Ex-Judge Tears Into Flynn’s ‘Self-serving Gamesmanship’

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June 10, 2020 2:45 p.m.

Amid his blistering criticism of the Justice Department’s recent conduct in the Michael Flynn case, an ex-judge appointed by the court also tore into Flynn’s tactics in the proceedings.

John Gleeson, who was appointed by U.S. District Judge Emmet Sullivan as a friend of the court, said Flynn had engaged in “self-serving gamesmanship” that challenged the “integrity of the judicial system.”

Flynn, President Trump’s former National Security Advisor, pleaded guilty in December 2017 to lying to the FBI, and twice affirmed that guilty plea in court. He has now asked to withdraw that plea, while the Justice Department last month reversed its position in the case and asked for its dismissal.

While tasking Gleeson with opposing the DOJ dismissal request, Sullivan also asked for briefing on whether the court should move forward with contempt proceedings on the allegation that Flynn committed perjury.

Gleeson argued that Flynn did commit perjury and does deserve punishment. But instead of holding him in contempt, Gleeson recommended to Sullivan that he wrap that punishment into the ultimate sentence he hands down for Flynn’s false statements.

Gleeson ripped Flynn for the reason he is now giving for why he should be allowed to withdraw his plea.

“As Flynn admits, he elected to plead guilty before the Court and then reaffirmed his guilt in a separate court proceeding—testifying under oath in court not once, but twice that he had lied to the FBI, and that his plea was voluntary and not the product of threats of any kind—when he felt it was in his interest to do so because he expected he ‘would be sentenced to probation,” Gleeson recounted. “It was only after he was taken ‘completely by surprise’ by the Court’s warning that he might face more serious consequences that Flynn.”

Gleeson called Flynn’s approach a “brazen gamesmanship challenging the integrity of the judicial system.”

“A defendant cannot be permitted to abuse this solemn and careful process by opportunistically entering a plea, gauging the reaction of the court, and then, if dissatisfied with that reaction, falsely claiming that the initial plea was a lie—all in an attempt to require further court proceedings or escape a conviction,” Gleeson argued.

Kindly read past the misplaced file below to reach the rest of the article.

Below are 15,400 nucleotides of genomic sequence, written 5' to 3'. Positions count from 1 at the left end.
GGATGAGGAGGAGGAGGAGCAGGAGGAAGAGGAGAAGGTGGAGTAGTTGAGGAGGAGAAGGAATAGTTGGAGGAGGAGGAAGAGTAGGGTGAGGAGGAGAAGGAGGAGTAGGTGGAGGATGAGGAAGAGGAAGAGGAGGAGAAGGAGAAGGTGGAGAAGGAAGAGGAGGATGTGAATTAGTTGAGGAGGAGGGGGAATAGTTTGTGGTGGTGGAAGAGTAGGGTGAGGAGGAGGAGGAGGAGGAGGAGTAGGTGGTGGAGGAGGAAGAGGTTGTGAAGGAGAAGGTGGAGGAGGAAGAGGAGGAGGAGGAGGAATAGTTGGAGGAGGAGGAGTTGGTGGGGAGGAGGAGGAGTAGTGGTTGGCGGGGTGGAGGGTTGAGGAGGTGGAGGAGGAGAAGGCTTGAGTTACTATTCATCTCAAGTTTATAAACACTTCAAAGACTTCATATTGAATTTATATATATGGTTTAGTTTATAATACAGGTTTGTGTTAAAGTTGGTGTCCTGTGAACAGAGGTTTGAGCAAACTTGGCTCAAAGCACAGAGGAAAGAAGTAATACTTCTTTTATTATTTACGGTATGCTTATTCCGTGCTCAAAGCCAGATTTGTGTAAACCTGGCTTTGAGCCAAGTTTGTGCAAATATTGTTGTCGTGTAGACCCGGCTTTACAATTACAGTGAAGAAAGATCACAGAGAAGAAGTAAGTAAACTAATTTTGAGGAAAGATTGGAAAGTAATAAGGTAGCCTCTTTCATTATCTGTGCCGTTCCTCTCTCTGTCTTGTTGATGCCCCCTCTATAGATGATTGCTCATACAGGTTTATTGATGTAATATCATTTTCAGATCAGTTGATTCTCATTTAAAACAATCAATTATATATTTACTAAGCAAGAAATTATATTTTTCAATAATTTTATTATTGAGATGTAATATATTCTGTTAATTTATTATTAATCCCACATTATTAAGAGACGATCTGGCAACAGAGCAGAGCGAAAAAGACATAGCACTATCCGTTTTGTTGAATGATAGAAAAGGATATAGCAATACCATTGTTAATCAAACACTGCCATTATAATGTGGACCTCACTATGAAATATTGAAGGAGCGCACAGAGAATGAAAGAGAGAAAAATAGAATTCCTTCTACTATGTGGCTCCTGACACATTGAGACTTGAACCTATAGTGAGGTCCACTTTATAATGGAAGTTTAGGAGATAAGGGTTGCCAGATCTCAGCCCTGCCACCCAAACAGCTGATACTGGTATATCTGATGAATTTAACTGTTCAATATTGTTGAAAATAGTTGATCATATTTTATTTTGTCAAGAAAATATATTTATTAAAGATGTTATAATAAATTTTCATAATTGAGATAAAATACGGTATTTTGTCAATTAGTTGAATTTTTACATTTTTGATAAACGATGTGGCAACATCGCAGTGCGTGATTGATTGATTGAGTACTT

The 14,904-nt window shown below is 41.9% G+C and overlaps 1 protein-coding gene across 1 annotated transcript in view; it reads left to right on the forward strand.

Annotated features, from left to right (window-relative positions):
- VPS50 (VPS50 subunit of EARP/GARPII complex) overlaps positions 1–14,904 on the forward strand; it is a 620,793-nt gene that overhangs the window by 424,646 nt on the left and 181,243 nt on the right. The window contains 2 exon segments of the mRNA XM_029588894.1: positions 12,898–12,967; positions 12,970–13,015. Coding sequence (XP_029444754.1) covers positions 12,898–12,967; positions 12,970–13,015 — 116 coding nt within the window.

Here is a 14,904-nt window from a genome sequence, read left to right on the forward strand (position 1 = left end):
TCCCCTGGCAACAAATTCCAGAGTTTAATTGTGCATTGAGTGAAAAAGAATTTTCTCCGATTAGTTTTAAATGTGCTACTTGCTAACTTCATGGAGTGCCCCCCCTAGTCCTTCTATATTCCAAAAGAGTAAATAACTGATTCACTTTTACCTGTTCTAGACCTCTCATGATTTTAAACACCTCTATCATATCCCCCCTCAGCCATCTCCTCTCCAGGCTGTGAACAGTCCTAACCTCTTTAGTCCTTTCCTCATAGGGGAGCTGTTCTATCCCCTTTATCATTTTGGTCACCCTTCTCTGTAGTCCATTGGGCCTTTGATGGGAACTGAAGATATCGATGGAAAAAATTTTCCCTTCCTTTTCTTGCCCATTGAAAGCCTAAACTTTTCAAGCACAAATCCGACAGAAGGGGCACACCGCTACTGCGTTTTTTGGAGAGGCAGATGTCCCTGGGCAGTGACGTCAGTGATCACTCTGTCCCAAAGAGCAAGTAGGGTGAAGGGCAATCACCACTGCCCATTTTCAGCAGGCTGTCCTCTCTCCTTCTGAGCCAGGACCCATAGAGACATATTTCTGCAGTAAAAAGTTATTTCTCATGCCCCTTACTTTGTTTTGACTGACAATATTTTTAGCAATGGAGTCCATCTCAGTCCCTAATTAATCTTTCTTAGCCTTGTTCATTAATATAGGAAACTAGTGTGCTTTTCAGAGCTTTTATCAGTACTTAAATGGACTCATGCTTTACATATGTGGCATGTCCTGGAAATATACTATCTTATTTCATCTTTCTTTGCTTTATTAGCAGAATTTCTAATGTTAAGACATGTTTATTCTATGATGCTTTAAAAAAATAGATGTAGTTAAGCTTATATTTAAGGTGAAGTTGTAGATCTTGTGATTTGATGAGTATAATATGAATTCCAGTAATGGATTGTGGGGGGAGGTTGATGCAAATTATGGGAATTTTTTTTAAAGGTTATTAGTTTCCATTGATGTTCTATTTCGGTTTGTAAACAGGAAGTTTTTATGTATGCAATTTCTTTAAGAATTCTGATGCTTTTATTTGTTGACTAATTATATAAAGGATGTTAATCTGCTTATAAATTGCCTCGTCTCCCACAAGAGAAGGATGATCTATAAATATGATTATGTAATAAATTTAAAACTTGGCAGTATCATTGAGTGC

He said the conduct “derailed” the proceedings and “obstructed the Court in the performance of its duty.”

“Such self-serving gamesmanship obstructs the administration of justice by vitiating the plea process and wasting courts’ and prosecutors’ time and resources,” Gleeson said. “The Court has its own compelling interest, independent of the Executive branch, in ensuring that parties do not abuse and manipulate its essential functions.”

Gleeson tweaked Flynn for the excuses Flynn is now giving for reversing his posture in the case.

“While he describes himself now as a helpless ‘fish-out-of water,’ as a former National Security Advisor and three-star general advised by experienced and sophisticated counsel, he ranks among the savviest of criminal defendants to come before any court,” Gleeson said.

He noted that Sullivan gave Flynn a second opportunity to affirm his plea, after Flynn had previously entered it in court in front of a different federal judge. At the time, Sullivan also asked Flynn to affirm he did not want to seek the advice of a separate counsel before recommitting to his guilty pleas. (Six months after that proceeding, Flynn fired his attorneys — who he is now accusing of having a conflict of interest — and hired a legal team that took the more hostile approach to the case.)

Gleeson argued that the “the law does not permit a defendant to disavow his guilty plea as a lie merely because he now fears he misjudged his possible sentence.”

Read the filing below:

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